May 15—ROCHESTER — Preliminary plans for a proposed regional sports and recreation complex remain in the works as Rochester waits to hear whether state lawmakers will allow it to hold a vote on extending the local sales tax.
"We actually haven't started design on this project," Cyle Erie, project executive with ISG, told the Rochester City Council on Monday.
ISG was tasked earlier this year with assembling a team of consultants to study sports and recreation needs and propose a preliminary plan that could create added sports tourism for Rochester, while also increasing local and regional access to recreational facilities.
The proposed $65 million facility that would be funded by the city's half-cent sales tax, if extending the tax is approved by a public vote next year.
Evan Eleff of Sports Facilities Cos., which is working with ISG, said his team has been compiling a variety of data to understand the current market but also gauge what type of tournament activity could draw big crowds to the city.
He said the information generated will help city officials make future decisions regarding local facilities, even if the Minnesota Legislature doesn't grant permission for a sales-tax vote.
"This is a very useful set of information, regardless of the outcome of the legislative session," he said.
In addition to the data, the consultants have been gathering public input related to residents' desires for new facilities.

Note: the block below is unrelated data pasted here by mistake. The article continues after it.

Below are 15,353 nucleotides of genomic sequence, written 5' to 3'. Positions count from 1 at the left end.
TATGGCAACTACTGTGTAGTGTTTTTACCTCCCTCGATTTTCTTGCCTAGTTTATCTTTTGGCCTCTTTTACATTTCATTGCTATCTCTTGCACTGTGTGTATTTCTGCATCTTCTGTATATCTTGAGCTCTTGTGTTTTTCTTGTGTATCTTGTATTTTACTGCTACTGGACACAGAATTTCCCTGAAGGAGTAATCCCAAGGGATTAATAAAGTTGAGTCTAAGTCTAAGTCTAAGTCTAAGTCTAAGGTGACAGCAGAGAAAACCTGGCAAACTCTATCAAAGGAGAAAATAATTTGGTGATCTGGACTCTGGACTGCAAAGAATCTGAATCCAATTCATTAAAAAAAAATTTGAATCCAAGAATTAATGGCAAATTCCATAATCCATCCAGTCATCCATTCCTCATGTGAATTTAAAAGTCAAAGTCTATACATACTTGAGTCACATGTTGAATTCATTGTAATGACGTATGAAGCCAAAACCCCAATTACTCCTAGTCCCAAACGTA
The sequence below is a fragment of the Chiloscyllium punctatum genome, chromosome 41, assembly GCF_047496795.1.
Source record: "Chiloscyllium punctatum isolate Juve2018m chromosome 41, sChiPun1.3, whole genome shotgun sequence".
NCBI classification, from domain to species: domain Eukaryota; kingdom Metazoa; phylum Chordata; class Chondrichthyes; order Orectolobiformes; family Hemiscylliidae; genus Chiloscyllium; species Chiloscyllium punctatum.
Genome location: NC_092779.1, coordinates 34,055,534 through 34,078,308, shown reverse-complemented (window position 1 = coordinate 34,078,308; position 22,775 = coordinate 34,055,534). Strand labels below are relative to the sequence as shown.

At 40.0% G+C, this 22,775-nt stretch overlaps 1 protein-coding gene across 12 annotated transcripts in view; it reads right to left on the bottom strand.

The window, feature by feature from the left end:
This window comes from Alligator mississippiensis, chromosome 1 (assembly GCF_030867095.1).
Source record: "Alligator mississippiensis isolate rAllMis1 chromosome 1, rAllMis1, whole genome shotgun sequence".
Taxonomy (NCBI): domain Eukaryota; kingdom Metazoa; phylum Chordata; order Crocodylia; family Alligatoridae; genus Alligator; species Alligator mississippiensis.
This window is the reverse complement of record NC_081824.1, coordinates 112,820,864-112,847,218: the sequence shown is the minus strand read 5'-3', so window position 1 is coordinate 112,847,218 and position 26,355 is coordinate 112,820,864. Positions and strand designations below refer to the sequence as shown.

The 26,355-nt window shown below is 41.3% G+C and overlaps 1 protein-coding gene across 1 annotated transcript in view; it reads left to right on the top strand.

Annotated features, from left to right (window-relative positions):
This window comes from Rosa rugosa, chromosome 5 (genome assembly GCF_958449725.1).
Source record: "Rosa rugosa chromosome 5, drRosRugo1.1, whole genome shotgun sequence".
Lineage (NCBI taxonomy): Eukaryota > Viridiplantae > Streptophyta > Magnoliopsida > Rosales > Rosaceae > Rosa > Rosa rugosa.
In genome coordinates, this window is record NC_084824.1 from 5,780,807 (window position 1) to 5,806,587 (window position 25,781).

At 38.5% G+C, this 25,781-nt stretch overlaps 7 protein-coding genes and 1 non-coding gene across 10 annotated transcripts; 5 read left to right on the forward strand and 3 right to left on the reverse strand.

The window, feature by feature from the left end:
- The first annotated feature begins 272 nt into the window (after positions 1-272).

Nicole Bauknight of LSE Architects said the work will seek to reach all demographics in the city.
The next public outreach effort is an open house being held from 4 p.m. to 7 p.m. Tuesday, May 16, at Mayo HIgh School.
Bauknight said the school building was selected as a location that would be comfortable for residents throughout the city, as well as walkable for people in nearby neighborhoods.
She said at least one more public poll is planned and smaller focus groups are likely to ensure an accurate cross-section of the city is represented in the consultants' report, which is due in July
Eleff said the mix of objective data regarding existing sports and recreational facilities and subjective community input will drive the final recommendations.
"They are both critically important pieces," he said, noting the data can point to what would work best as an economic resource, while community engagement will outline what would be used locally.
He said the two objectives have the potential to work together, since sports tourism driven by tournaments typically occurs on weekends, leaving the facilities for local use at reduced costs for participants.
Rochester City Administrator Alison Zelms said it's too early to focus on specific potential uses for the proposed facility, since community engagement efforts continue.
She said the council will likely receive another update on the process in a couple months, after more information is known.
In addition to creating a preliminary design for the sports and recreation complex, the consultants are expected to provide an operations and maintenance plan and provide insights regarding options to consider regarding a future decision on the facility's location.